New Jerusalem

“Then I saw a new heaven and a new earth, for the first heaven and the first earth had passed away, and the sea was no more. And I saw the holy city, new Jerusalem, coming down out of heaven from God, prepared as a bride adorned for her husband. And I heard a loud voice from the throne saying, ‘Behold, the dwelling place of God is with man. He will dwell with them, and they will be his people, and God himself will be with them as their God. He will wipe away every tear from their eyes, and death shall be no more, neither shall there be mourning, nor crying, nor pain anymore, for the former things have passed away’” (Revelation 21:1-4 ESV).

What is the new Jerusalem? For many, this might seem to be a strange question. We have always been taught that the new Jerusalem is heaven. But if we look closely at what John writes about this city we might arrive at a different conclusion.

Notice that the new Jerusalem is described as “a bride adorned for her husband.” A few verses later, John is told exactly who this bride is:

“Then came one of the seven angels who had the seven bowls full of the seven last plagues and spoke to me, saying, ‘Come, I will show you the Bride, the wife of the Lamb.’ And he carried me away in the Spirit to a great, high mountain, and showed me the holy city Jerusalem coming down out of heaven from God…” (Revelation 21:9-10).

The new Jerusalem is “the Bride, the wife of the Lamb.” That should settle without doubt that this is not speaking of heaven but it is referring to the “ekklesia” – God’s people, what we often call “the church.”

Think as well about the description in both of these texts: John doesn’t say this is heaven but that he saw this city “coming down out of heaven from God.” How could heaven come down out of heaven? This is a new Jerusalem, replacing the old Jerusalem, which God prepared in heaven for his people.

As if to even give us more detailed information, we find that “the wall of the city had twelve foundations, and on them were the twelve names of the twelve apostles of the Lamb” (Revelation 21:14). We know from Paul’s letter to Ephesus that he describes the ekklesia as having the apostles as the foundation (Ephesians 2:20).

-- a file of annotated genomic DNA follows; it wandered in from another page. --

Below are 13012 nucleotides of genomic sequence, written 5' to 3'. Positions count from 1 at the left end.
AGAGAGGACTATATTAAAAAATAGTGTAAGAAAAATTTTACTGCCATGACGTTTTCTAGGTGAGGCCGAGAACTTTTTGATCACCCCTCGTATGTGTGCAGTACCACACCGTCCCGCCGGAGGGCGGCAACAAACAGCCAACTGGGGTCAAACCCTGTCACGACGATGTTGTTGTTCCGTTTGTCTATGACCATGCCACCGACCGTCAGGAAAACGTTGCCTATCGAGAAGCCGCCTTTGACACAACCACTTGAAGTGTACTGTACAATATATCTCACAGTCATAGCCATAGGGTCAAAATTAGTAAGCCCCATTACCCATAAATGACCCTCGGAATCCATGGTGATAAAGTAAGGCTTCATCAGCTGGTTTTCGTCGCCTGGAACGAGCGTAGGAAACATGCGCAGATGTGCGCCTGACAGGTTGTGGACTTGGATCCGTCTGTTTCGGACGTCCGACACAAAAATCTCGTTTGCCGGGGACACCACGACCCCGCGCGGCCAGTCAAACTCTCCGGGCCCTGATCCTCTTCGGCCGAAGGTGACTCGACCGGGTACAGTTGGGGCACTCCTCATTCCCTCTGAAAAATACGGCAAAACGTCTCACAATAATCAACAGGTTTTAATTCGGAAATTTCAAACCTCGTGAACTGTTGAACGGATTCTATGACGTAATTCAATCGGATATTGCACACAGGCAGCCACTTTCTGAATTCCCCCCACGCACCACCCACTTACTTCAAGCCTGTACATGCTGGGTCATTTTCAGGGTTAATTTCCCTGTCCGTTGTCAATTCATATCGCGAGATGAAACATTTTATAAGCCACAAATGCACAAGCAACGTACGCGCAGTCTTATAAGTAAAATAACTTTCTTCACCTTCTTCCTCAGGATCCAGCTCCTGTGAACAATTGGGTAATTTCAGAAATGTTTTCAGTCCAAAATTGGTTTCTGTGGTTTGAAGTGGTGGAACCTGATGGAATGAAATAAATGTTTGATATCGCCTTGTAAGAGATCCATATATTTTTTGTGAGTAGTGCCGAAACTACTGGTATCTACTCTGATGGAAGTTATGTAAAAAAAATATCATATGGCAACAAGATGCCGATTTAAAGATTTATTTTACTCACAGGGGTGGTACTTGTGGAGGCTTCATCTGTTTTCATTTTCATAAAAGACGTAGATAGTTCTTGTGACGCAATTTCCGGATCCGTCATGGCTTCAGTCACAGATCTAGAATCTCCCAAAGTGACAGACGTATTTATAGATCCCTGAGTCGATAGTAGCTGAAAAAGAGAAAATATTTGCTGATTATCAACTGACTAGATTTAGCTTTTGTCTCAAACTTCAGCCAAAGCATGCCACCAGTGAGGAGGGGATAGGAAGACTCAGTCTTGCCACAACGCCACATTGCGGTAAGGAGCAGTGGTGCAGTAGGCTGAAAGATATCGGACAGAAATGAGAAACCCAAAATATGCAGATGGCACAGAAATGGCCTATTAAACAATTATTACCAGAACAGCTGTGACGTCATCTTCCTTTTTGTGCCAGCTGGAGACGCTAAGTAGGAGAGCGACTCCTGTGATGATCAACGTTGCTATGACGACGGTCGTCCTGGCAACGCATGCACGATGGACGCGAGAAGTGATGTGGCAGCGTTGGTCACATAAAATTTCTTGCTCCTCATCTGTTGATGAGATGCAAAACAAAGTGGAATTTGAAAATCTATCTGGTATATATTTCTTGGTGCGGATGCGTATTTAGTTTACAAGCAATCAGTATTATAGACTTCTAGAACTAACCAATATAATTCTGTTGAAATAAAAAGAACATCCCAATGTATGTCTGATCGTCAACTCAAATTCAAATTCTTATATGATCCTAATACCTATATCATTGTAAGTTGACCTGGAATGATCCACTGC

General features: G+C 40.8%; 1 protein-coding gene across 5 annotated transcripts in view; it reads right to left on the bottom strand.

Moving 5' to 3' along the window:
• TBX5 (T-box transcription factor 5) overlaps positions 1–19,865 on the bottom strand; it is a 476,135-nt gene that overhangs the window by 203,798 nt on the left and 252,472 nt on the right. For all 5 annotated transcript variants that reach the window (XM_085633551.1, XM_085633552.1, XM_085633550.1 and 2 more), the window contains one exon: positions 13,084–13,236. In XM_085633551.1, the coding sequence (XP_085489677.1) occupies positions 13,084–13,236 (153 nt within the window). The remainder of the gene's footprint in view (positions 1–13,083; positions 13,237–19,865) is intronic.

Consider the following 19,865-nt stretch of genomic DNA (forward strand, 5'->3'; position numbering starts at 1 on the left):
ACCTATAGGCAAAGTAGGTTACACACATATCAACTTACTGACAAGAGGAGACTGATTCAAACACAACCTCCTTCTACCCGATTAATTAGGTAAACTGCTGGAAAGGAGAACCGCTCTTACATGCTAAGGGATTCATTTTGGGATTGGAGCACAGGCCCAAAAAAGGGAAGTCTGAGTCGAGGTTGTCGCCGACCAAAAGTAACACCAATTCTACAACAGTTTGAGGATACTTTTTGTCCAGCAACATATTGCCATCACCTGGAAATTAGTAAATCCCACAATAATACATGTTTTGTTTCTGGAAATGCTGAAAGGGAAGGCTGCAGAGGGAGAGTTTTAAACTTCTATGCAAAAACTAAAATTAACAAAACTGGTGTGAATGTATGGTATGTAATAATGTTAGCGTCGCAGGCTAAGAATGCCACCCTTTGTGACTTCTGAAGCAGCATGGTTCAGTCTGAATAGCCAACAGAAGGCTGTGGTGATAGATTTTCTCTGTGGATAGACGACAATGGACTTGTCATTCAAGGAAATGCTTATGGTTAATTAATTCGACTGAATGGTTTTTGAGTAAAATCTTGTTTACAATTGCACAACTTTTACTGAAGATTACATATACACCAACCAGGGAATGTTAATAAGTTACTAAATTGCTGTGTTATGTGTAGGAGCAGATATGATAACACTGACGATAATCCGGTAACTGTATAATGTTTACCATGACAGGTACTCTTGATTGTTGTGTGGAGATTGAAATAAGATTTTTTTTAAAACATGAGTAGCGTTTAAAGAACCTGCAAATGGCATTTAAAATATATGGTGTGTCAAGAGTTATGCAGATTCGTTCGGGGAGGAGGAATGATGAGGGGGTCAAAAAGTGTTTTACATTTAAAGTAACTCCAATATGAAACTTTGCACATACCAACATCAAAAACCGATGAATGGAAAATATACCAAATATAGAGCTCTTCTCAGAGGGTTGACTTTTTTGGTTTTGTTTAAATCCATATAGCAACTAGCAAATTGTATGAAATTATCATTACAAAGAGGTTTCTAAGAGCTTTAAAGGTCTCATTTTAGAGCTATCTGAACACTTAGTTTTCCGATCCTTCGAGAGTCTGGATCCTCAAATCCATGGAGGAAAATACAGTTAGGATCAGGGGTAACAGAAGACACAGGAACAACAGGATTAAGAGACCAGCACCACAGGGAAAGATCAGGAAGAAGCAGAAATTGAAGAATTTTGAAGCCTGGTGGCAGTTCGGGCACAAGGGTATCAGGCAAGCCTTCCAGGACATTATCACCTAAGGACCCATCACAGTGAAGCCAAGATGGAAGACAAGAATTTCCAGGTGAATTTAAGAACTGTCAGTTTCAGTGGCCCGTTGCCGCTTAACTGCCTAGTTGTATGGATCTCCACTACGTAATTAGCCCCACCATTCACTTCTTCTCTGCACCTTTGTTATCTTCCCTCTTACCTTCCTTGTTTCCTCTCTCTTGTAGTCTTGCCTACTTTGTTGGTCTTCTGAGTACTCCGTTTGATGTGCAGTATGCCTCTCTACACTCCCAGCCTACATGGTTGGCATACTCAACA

As we continue reading this description, we find this: “By its light will the nations walk, and the kings of the earth will bring their glory into it, and its gates will never be shut by day—and there will be no night there. They will bring into it the glory and the honor of the nations” (Revelation 21:24-26).

In the new Jerusalem, people will continue to enter, as its gates will never be shut. Yet we realize that at the end of time when we receive our reward, people will not continue to enter (as time will be no more). Yet the gates are never shut to God’s kingdom.

But how does there being no mourning and crying fit into all of this, if it isn’t heaven? In Jesus, we have nothing to mourn or cry over. Sins are forgiven. God wipes our tears away. These are the blessings we now have in Jesus, not something we have to wait for.

And if we have all of this now as God’s people – including God dwelling with us (and in us – 1 John 4:13) – how much greater will heaven be?! We have great blessings now. We will have even greater blessings then. Let us live as citizens of the new Jerusalem!

Readings for next week:
26-30 December – a week to catch up on your Bible readings

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Jon Galloway

After graduating from Freed-Hardeman College and teaching school for three years, as well as preaching for small congregations in West Tennessee, Jon & Arlene moved back to her home of Glasgow, Scotland. Since 1985 Jon has been involved in evangelistic work in the Glasgow area, currently serving the congregation in East Kilbride. They have three grown children. Besides writing 'Bible Bytes', Jon is also one of the editors of the "Christian Worker," a news magazine for congregations in the UK, and is a teacher and governor for the British Bible School.

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